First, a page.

Students, community welcomed to Irma’s new school in opening ceremony

A historic day for Irma was on Mon. Nov. 4 as students enter their new school for the very first time.

Many gaping mouths and wide eyes took in the massive school and its modern upgrades.

Irma is a village with a population of 521 people.

The school currently has 200 students enrolled with a projection of 240 by 2021.

The community, as well as respected guests, were invited to the school’s grand opening on Fri. Nov. 22.

Speeches were given as well as an interesting timelapse video fo the school over the 15 month period it took to construct.

The school band also played a few songs like ‘Dreams of Victory’ and ‘God Save the Queen’.

Dinny Lovig, a former Irma school teacher, gave an engaging speech of the school’s history written by Ruth Archibald.

Masters of Ceremonies were students, Sinead Ford and Paige Pauls. ONPA Architects, Stantec and Chandos were the leaders in construction.

Principal Darren Grosky is elated with the upgrade.

“It’s going extremely well,” began Grosky.

“Our staff did a great job of transferring everything over from the old school to the new school and we didn’t miss any days because of it.

“The kids left on Friday at the end of their regular classes and started Monday in their new classes. It went extremely smooth because everyone pitched in and did what needed to be done to lessen the impact on the kids.”

Some of the features of the $16 million modernization include an open community library, a large common area in front of the school where they can host gatherings, a playground and community spaces available for rent.

“We have a more efficient use of space,” he said. “We have more opportunities for collaborative delivery. It’s obviously newer and less prone to weather changes.”

The community of Irma was asked to join Irma School in their opening ceremony in the gymnasium on Fri. Nov. 22. A number of speeches from respective guests were made as well as tours of the modern facility. ECA Review/T.Huxley

An enlarged gymnasium was a major highlight as the original plan was to have a space a third of its current size.

The community stepped up by providing $2 million to make this large gym and a larger food area a reality.

With the new school in place, the old one just south will eventually be demolished and recycled into a field once the asbestos is removed.

“They did a great job of making it inhabitable but it was time,” said Grosky.

The previous school was built in 1950 with renovations last happening in the 1980s.

The process from conceptualization to completely finishing this new school began in 2017 when the province approved construction as a financial partnership between government and community stakeholders.

Buffalo Trail Public Schools made the modernization their top priority when it came to budgeting and future goals.

Students are thrilled with their brand new learning facility.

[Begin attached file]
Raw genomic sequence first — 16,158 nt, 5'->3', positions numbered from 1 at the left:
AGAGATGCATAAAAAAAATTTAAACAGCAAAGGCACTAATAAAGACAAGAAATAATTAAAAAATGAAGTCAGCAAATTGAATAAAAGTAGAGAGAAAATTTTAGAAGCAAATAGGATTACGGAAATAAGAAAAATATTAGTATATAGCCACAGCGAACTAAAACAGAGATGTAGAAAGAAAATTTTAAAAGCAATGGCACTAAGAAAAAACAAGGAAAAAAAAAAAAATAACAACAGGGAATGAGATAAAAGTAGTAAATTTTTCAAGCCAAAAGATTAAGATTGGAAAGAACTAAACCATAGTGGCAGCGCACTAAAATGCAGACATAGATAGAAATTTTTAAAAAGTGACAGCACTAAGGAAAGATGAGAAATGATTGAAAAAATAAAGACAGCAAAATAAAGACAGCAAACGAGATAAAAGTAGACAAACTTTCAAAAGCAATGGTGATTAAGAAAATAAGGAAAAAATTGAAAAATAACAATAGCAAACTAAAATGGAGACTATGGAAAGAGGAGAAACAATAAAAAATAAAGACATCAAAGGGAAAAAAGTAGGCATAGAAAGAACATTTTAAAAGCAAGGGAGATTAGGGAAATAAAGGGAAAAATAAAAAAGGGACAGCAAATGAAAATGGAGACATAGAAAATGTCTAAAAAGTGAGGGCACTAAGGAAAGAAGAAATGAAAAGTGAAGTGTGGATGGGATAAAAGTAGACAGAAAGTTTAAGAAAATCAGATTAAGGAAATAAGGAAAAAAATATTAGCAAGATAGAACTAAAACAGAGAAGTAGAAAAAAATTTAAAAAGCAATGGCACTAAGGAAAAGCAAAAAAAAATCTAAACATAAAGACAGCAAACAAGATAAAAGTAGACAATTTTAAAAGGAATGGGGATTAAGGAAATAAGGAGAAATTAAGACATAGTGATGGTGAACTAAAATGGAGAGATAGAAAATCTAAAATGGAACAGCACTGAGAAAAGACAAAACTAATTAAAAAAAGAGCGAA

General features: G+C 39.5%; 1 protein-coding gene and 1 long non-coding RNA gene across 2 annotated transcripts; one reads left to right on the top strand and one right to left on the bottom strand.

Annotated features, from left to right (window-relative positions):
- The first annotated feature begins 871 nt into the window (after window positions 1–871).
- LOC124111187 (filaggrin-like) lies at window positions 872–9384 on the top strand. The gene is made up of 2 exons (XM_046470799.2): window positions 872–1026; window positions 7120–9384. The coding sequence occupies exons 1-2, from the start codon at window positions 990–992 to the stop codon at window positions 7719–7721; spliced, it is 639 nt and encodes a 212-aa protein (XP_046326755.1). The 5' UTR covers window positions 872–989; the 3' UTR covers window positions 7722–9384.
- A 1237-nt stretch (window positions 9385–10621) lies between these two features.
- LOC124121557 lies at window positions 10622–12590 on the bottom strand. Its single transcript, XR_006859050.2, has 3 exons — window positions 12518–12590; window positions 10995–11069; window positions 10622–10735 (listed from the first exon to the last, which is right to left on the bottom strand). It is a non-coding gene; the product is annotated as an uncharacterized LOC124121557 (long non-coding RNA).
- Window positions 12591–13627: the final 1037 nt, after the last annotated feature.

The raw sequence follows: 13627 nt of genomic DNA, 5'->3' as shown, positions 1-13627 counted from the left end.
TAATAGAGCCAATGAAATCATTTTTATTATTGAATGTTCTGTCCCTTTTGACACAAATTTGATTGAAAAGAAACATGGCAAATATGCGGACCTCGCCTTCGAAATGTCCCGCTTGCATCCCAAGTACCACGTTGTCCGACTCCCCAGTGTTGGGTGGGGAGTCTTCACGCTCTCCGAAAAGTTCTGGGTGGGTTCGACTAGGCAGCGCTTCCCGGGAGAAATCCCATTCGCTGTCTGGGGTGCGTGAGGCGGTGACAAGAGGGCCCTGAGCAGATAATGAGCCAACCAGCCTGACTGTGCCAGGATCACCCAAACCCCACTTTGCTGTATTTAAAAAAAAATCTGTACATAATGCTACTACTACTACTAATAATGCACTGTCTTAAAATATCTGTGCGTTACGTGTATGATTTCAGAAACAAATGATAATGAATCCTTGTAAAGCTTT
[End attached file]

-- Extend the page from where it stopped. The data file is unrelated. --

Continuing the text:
“They really enjoy it. Well obviously it’s new and it’s physically nicer but again, the design of it, we worked really hard to try to make it have some good flow and have them have spots to be able to work in small groups and they really like that,” said Grosky.

The school offers Kindergarten to Grade 12 classes as well as playschool services and before and after school programming.

School History

By Ruth Archibald

Irma School has a long and diversified historical journey which has instilled a deep sense of pride and even more so now with the amazing construction of our new ultra-modern facility.

Formal education for Irma students began over 109 years ago with the arrival of the first permanent settlers who were daring enough to bring their children to this newly settled area.

Before1910, the few children who were present in Irma were informally taught by Mr. Idle who was a student minister and an entrepreneurial store owner,

A temporary classroom was staged in his store.

By 1910, the community was large enough to consider the erection of a school to accommodate the children of the village and nearby surrounding farms.

The Irma Public School was opened on August 1, 1910.

 School had to begin early in summer because there would be a month off in September for harvest.

In the beginning, there were only five pupils enrolled but six were required to create a classroom, so 14-year-old Edward Swailes was paid a nickel a day for his attendance until another family with school-age children moved to the area.

School was held in a room at the hotel until it burned to the ground in the fire of 1911.

Classes were then transferred to the Methodist Church, now the United Church, and was held there until a proper school was constructed in 1912.

This one-room structure was known as the “cottage school”, which is the present home of Rob and Lynda Jones.

From 1910 to 1921, the older students who were eager for highschool education had to attend elsewhere out of town.

Just prior to 1921, two local trustees, Sid Miles and Oskar Stefansson, grandfather to the Raasok family were travelling by train to a Trustee convention in Calgary when they discussed the need for a high school in Irma.

The topic was introduced at the convention and a request was made to the Department of Education.

As a result, the first consolidated high school in the province was opened in 1921 and was known as Irma Consolidated Rural High School Number One.

Political decisions were made quickly back then.

The first high school classes were held in the Methodist Church.

Another public school was built in 1921 and the high school was moved into the cottage school.

In 1924, Mr. I.S. Reeds came to Irma as principal and taught continuously until 1953, a period of 29 years.